Write an explanation to show how you want to organize your work. As with any project, it's easy to become so enthusiastic about an idea that you don't really plan out how you're going to execute it. Before you know it, you're overwhelmed by everything you didn't plan for. The point of this step is to make sure that you've maximized the presentation of your work and that all the parts will be as clear to an outsider as they are to you.
That is certainly the experience of Anna Laurini (@annalauriniblue) who has seen her street work welcomed into the fashion art family with voracious enthusiasm. Having studied at Central Saint Martins, Laurini began to emblazon her signature Cubist-influenced, red-lipped face across billboards in Shoreditch and Mayfair “as a break from the studio” and is now regularly called upon for collaborations, most recently by Rupert Sanderson and Japanese label Black by Moussy. “It’s surprised me how popular my work has been in fashion terms,” she says. “I never expected it.” And again, Anna says, it’s the audience that is key to the success of her work. “I never give the woman a story as I paint her,” she says. “It’s really up to the viewer; people often tells me that my work resonates with their particular mood. I like that it’s relatable on a personal level.”
3. Focus on developing a style of your own. There are a lot of things that determine the unique style of your illustrations. Do you want to use watercolors, markers or colored pencils? How will you illustrate the faces on your models? How much styling will you include? All of these little details will work together to create a look that is distinctly yours! Focus on creating sketches that express your unique aesthetic with each element.Resources I recommend: When I first started learning to sketch, my pal Mallory let me borrow Figure Drawing for Fashion Design. It was super helpful for learning the basics. I also highly recommend The Fashion Sketchpad (pictured above). It is a notebook with 420 figure templates to sketch on. I have been using it for a few years and absolutely love it for quick sketching and traveling!
In the 60’s, Valentino made a decision that would enhance his reputation; he sent Jacqueline Kennedy, the American First Lady and fashion icon, a series of his pieces to look over. She was enchanted with his designs, and even chose to wear one of his dresses when she married her second husband, Greek shipping tycoon Aristotle Onassis: her influence led to greater fame and fortune in North America.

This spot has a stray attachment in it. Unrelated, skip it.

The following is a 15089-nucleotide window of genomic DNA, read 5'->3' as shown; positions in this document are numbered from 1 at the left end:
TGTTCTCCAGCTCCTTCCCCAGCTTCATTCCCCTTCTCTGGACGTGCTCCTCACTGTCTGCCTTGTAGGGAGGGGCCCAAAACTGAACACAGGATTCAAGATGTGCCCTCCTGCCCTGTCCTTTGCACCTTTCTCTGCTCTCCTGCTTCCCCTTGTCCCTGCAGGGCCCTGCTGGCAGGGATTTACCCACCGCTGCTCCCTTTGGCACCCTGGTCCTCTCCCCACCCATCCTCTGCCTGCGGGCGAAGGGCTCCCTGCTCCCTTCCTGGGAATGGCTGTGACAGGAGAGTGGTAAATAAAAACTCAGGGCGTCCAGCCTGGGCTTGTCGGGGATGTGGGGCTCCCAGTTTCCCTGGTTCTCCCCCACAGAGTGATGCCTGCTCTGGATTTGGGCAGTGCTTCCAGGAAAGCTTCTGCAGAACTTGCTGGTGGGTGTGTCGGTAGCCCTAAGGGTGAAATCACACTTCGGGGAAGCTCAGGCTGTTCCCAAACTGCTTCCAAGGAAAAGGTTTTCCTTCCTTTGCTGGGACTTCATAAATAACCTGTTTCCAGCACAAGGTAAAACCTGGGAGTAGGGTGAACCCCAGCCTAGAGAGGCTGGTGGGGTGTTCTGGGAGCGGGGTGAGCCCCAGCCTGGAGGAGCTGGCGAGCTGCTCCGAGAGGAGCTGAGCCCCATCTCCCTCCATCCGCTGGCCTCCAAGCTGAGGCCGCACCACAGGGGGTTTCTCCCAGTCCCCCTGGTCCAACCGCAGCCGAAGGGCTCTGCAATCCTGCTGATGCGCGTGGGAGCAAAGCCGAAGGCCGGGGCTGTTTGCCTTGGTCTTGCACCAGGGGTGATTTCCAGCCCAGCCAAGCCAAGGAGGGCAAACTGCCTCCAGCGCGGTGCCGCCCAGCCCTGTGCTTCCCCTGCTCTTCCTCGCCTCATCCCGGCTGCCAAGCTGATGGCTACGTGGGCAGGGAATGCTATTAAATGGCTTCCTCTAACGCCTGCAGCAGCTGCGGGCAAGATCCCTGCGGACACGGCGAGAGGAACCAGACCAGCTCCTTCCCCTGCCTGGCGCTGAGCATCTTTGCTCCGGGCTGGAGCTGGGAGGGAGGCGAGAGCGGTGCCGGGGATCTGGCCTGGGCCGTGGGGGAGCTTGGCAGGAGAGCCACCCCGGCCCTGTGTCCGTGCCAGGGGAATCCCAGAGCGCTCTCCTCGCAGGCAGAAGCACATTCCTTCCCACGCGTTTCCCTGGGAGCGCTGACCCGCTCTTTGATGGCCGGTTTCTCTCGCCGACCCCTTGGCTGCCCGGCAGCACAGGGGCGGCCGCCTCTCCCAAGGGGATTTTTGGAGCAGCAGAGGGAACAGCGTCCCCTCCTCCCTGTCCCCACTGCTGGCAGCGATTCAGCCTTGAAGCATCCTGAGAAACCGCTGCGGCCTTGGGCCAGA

The Spanish fashion designer Cristobal Balenciaga was born on January 21 in 1895. After studying dressmaking as a child, by age 20, Cristobal started his own brand and became Spanish’s leading couturier. In 1937, he moved to Paris due to the Spanish Civil War. Balenciaga’s designs are famous by its capes, flowing clothes without waistlines, as well as the use of plastic for rainwear. Cristobal died in 1972 in Valencia, Spain.
The first true “Chanel suit” was produced in 1925; Coco used chains to weigh down the fabric, so that it hung “just so”. She favored ornamentation such as ribbons, pretty buttons, and ropes of pearls. Her feminine touches added style and impact to her wearable designs; in fact, even vintage Chanel designs remain remarkably timeless and easy to wear.
To develop a successful design, balance and fitting garment, three dimensional prototypes are essential. Prototypes are also known as toiles. It is the correct distribution of the waist suppression. This method is used in order to cut or smooth away the excess fabric at the waist. Get a perfect shape of the garment to follow the natural curves of the figure, make darts, side seams and the hollow of the back.
Like Halston, Calvin Klein epitomized disco glamour in the freewheeling late Seventies. His tight designer jeans, which clung to the sleek bodies of the greatest beauties of the day, including the young Brooke Shields, cemented his fame and made him millions of dollars. However, Calvin Klein’s reign continued well into the 80’s and 90’s – his spare, stripped-down designs offered a minimalist perspective that carried a very modern message. The use of sexuality in his ads was often a keystone of his success; his campaigns were designed to send overt messages and perhaps to shock. Today, his empire is still strong, despite some turbulence in the late nineties: his suits, dresses, and couture still offer a unique viewpoint.